• Elly Evans

On Curiosity & Research

Updated: Dec 4, 2019

I have 2 weeks to go before the end of this semester, and I would like 3 more weeks please/these 2 weeks cannot go by fast enough. Such is the way of school I suppose, too much work to finish in too little time but with a desperate desire for all the work to just be over as fast as possible.

I'm 3 semesters into my graduate degree with 2 semesters left to go. The program - Applied Geography & Geospatial Sciences - sounds more complicated than it is. The bulk of my classes are GIS and cartography related, learning GIS software, performing spatial analysis, making maps, a little bit of computer coding and statistical analysis for good measure. I balance it out taking human geography classes, learning about how we think about and interact with nature, how space matters in human/environment interactions, equity in urban geography and environmental justice. I have a love/hate relationship with school. It makes me feel all kinds of weird and icky feelings (cough*impostor syndrome*cough) but is also a place where I feel comfortable, validated, and productive. I love doing research and learning and writing. I do not love homework and I could write a whole post on why I hate exams and think they are an awful terrible incredibly poor measure of accrued knowledge.

In my program we get to decide whether or not we want to write a thesis, it isn't a requirement for the master's degree. Most people choose not to write one, because let's be honest here its a lot of goddamn work. I chose to write one, a decision I am alternately very happy with and completely regret. One of the reasons I chose to write a thesis is to give myself a chance to explore a topic that is intellectually stimulating to me, in the midst of a degree that is mostly technical and computer science-y. It has been a fulfilling and scary journey so far, and will surely get both better and worse in the next year.

Something I'd like to do with this blog is use it as a space to document the process of researching and writing my thesis. For myself, I hope doing this will make me feel less alone in the process, give me a place to work through some of my thoughts, concerns, ideas and issues, and even be in and of itself an academic study in what it means to be an ethical researcher and have transparency in the research process. For others, I hope this can be a space to feel less alone in your process, and maybe even learn a little bit along the way.

But, before the process there has to be the thing that the process is working towards! My thesis is exploring how social media is impacting, shifting, and influencing how people come to know and understand nature and wilderness. My abstract is posted here if you're interested, take a look! I'm using Instagram as a platform, and looking at a few hashtags that represent different communities in the outdoors. I've always been interested in the social construction of nature - the idea that what we define as "nature" and "wilderness" is really a product of what society has told us about those places. The creation of wilderness demanded the removal of indigenous populations (since a wilderness must be free of humans). The discourse around wilderness has defined it as masculine (think the stereotypical "mountain man," "outdoorsman," et cetera) places to escape the feminizing influence of the big city. Mainstream media has represented the traditional outdoor recreator as a white person who can afford a lot of nice gear. TL/DR nature and wilderness have historically been understood and represented as places for wealthy white men to play.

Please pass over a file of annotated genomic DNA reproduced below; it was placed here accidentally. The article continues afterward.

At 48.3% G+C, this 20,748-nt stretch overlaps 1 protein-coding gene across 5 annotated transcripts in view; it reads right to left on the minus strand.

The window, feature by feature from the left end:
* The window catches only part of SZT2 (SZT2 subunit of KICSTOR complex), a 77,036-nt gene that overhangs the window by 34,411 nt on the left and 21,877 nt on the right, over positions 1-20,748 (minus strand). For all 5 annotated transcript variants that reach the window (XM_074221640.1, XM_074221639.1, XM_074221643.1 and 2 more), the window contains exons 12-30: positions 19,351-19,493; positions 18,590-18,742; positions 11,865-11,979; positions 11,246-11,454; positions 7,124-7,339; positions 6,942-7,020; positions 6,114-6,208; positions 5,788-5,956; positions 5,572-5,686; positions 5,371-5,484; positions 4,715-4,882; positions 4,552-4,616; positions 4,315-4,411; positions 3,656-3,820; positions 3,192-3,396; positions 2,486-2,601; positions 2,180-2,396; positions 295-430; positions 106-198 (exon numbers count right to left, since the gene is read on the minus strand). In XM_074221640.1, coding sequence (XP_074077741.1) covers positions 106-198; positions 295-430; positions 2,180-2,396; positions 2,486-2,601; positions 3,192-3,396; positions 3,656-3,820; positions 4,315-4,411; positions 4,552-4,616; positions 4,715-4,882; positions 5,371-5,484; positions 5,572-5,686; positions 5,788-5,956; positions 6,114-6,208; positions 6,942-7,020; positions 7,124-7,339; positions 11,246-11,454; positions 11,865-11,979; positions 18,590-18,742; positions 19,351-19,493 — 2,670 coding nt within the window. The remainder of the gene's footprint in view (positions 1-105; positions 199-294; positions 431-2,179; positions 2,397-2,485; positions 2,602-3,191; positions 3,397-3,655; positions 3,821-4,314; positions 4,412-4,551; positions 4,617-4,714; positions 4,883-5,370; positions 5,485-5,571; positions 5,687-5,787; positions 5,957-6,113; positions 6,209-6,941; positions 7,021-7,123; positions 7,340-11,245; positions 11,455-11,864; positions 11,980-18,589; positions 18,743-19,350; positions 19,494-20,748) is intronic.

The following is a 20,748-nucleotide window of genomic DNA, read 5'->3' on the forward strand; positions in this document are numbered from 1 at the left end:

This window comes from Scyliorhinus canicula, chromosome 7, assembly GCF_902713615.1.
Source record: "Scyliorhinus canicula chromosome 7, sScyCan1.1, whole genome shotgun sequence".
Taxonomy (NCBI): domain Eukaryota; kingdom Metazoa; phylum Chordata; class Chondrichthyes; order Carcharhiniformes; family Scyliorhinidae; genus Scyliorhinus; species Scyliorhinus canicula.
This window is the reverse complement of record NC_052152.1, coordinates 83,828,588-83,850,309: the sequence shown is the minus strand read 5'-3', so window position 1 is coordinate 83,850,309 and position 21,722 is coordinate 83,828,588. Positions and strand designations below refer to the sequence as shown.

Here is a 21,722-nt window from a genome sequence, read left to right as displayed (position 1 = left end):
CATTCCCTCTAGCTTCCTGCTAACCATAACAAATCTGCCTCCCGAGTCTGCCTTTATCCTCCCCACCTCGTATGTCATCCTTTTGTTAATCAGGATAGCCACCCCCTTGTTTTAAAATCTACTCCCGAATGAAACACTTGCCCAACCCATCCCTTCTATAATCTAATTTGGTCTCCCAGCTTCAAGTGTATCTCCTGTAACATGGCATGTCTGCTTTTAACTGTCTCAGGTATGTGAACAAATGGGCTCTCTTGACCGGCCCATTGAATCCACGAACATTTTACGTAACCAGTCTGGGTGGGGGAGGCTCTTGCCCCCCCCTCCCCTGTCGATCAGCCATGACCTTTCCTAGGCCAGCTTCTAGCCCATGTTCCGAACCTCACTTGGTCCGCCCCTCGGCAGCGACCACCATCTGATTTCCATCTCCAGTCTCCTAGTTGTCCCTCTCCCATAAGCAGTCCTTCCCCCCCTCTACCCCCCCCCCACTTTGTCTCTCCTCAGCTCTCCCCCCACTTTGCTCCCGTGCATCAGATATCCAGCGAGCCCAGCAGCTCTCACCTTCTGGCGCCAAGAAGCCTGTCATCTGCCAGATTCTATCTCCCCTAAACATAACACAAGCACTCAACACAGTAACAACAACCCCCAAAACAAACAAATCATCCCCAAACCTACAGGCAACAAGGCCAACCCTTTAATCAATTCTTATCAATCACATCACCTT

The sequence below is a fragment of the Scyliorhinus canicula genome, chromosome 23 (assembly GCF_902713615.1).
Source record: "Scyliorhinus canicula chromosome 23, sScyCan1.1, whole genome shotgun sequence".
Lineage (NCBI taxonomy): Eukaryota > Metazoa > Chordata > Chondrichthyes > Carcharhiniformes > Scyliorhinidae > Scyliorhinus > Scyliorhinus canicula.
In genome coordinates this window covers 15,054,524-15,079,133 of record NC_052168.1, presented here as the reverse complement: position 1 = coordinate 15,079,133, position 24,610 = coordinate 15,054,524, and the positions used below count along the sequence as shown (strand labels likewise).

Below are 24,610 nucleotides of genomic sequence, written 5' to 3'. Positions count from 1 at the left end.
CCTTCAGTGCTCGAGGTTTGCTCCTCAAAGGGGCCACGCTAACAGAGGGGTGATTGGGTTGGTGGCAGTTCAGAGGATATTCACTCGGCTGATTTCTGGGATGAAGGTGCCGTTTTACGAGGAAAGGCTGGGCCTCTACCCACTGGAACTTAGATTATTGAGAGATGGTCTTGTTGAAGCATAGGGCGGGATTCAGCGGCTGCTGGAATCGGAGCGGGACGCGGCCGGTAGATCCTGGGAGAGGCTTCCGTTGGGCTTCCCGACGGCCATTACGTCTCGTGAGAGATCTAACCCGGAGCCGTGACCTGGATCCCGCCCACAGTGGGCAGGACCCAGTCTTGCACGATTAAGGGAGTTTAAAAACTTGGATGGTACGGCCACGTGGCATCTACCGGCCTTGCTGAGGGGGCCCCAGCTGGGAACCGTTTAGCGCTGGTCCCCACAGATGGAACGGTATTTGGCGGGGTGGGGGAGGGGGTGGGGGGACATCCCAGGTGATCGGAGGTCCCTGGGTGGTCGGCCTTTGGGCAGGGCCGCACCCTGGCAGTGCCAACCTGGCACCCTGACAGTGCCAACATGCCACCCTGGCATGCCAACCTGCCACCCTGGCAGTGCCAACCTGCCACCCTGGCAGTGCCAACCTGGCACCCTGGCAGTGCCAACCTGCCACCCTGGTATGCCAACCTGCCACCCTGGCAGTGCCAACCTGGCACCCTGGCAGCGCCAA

This has, of course, shifted over time. I am a woman who loves going really fast on a mountain bike, camping, long distance hiking, and generally being exhausted and dirty and outside. And while I never necessarily felt excluded from these activities and the spaces I do them in, I also never really saw a lot of other women out there doing them alongside me, mostly what I saw was what you'd expect (cough*white men*cough). I am also a woman who loves Instagram, no damn shame. And I found a community in that virtual space, other women (a lot of them!) who were also out there doing the things I loved to do which made me feel even more empowered and encouraged to do them. And beyond that, I found representations and definitions and understandings of nature and wilderness that I had not been previously exposed to, images of people participating in outdoor activities that I had never seen in traditional media or in outdoor spaces themselves. If representations matter (and they do), what are these alternative outdoor representations on Instagram contributing to the wilderness discourse? How are they impacting the people and communities who are underrepresented in outdoor spaces? How are they impacting or evolving that outdated discourse about nature and wilderness being spaces for rich white dudes?

And this is how research begins. Through personal experience and observation, which turn into thoughts and ideas and questions. And now I'm in the thick of it, muddling my way through my first major research project and not really knowing what I'm doing but hey at the end of the day it'll all work out right???

For those of you interested in the social construction of nature, wilderness discourses, and representations, here are a few books (fiction, non-fiction, poetry, academic) that I love and that have informed a lot of my thinking. I've linked them all to my favorite local book store, Tattered Cover, but I'm sure you can find them at your local store or library!

Black Faces White Spaces

Dispossessing the Wilderness

Uncommon Ground

The Word for Woman is Wilderness

Desert Cabal


Braiding Sweetgrass

Simians, Cyborgs & Women

The Colors of Nature

Pilgrim at Tinker Creek

Blue Horses

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